Octavian at the very beginning of his political career lived near the upper end of Scala Caci. He then bought some nearby houses and by the time he was given the title of Augustus
he had linked his properties to form one residence which is covered in a separate page.
It was just the house of a wealthy man, not the mansion of a monarch.
To the contrary, his successors Tiberius (and after him Caligula and Nero) were keen on emphasizing their supposed supremacy over the Senate and over the other bodies of the Roman State. In order to achieve this objective they acquired the properties between the two western corners of the Palatine and turned the site into a royal palace (Domus Tiberiana). The ground was levelled to obtain a very large terrace and this was partly done by building colossal walls.
View towards Campidoglio
Caligula built out a part of the Palace as far as the Forum, and making the temple of Castor and Pollux its vestibule, he often took his place between the divine brethren, and exhibited himself there to be worshipped by those who presented themselves. (..) He built a bridge (..) and thus joined his Palace to the Capitol.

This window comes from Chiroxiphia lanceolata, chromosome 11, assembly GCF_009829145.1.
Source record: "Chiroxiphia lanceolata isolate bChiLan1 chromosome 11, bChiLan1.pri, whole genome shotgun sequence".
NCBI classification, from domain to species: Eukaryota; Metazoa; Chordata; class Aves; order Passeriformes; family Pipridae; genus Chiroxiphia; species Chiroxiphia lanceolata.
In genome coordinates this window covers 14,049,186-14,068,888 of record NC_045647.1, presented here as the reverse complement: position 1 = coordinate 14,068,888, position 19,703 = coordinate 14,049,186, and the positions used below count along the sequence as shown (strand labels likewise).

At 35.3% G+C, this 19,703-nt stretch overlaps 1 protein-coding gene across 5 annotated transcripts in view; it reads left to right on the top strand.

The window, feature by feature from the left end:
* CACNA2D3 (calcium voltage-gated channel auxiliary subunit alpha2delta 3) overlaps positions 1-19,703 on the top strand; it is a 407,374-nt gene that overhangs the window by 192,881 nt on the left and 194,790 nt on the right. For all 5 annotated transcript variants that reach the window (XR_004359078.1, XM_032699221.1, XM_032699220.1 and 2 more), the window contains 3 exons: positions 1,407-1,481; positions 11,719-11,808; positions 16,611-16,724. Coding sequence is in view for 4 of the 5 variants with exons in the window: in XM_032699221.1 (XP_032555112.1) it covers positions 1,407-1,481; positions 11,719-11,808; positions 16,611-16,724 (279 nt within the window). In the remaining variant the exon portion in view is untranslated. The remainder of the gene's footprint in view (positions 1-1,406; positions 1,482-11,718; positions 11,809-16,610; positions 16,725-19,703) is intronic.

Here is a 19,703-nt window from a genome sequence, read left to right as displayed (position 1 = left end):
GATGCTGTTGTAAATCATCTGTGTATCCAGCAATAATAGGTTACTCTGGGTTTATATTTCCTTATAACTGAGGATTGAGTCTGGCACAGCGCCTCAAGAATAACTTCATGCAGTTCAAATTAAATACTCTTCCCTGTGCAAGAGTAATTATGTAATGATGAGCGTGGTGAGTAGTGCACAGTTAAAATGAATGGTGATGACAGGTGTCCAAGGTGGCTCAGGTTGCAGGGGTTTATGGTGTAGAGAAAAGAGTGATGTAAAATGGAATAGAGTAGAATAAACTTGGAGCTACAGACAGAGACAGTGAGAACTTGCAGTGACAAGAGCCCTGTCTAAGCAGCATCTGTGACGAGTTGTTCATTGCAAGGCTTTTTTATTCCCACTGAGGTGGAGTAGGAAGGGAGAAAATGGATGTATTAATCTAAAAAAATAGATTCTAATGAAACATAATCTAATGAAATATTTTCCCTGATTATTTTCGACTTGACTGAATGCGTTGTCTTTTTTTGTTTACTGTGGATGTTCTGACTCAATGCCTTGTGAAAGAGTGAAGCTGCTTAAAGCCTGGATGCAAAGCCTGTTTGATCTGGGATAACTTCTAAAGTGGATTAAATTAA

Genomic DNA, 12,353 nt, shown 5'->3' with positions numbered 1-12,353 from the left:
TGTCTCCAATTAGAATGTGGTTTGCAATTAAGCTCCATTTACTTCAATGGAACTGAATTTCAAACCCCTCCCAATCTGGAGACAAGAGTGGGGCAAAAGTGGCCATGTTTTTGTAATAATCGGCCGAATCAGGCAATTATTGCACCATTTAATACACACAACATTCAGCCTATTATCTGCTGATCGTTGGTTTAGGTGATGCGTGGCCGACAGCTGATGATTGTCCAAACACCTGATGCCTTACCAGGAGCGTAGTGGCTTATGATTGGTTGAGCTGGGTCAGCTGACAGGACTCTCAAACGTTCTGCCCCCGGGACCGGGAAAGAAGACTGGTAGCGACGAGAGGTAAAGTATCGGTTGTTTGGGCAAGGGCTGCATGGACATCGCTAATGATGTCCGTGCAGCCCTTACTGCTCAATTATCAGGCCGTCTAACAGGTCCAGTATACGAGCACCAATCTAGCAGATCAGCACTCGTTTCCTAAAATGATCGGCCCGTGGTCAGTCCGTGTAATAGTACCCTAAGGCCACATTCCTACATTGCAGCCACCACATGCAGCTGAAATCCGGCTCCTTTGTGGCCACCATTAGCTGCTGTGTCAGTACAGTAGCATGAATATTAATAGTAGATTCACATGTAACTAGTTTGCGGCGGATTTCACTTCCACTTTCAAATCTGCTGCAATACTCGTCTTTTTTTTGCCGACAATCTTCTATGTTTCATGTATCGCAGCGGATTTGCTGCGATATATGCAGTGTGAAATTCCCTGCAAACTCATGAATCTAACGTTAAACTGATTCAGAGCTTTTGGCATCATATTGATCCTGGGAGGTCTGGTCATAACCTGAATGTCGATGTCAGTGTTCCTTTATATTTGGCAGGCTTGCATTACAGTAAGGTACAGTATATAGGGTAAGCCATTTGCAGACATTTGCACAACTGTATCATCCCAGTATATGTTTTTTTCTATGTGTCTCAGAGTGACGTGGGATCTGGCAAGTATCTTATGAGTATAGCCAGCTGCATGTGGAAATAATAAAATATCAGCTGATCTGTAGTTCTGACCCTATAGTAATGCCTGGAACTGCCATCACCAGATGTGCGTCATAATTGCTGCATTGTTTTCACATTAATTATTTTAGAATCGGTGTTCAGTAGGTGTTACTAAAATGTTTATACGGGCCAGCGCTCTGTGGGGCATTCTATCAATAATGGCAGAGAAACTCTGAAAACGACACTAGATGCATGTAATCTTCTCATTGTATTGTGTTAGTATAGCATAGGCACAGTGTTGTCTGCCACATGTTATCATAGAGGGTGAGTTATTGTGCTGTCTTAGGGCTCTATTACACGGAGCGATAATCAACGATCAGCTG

Suetonius - The Lives of the Twelve Caesars - translation by J. C. Rolfe
Domus Tiberiana faced Campidoglio, the Capitoline hill, the religious centre of Rome, where the most important temples were located: in a way the emperors placed themselves at the same level as the gods. Caligula built a bridge between the two hills so that he could reach the temples directly from his residence: for many centuries an isolated column was thought to be part of that bridge.
The Forum was the heart of Rome: here the most important citizens came to go to the tribunals in Basilica Aemilia or Basilica Julia, to attend the meetings of the Senate in Curia Julia or just to learn what was going on. The imperial residence had a commanding view over the Forum and an entrance at its level on the site where later on S. Maria Liberatrice was built.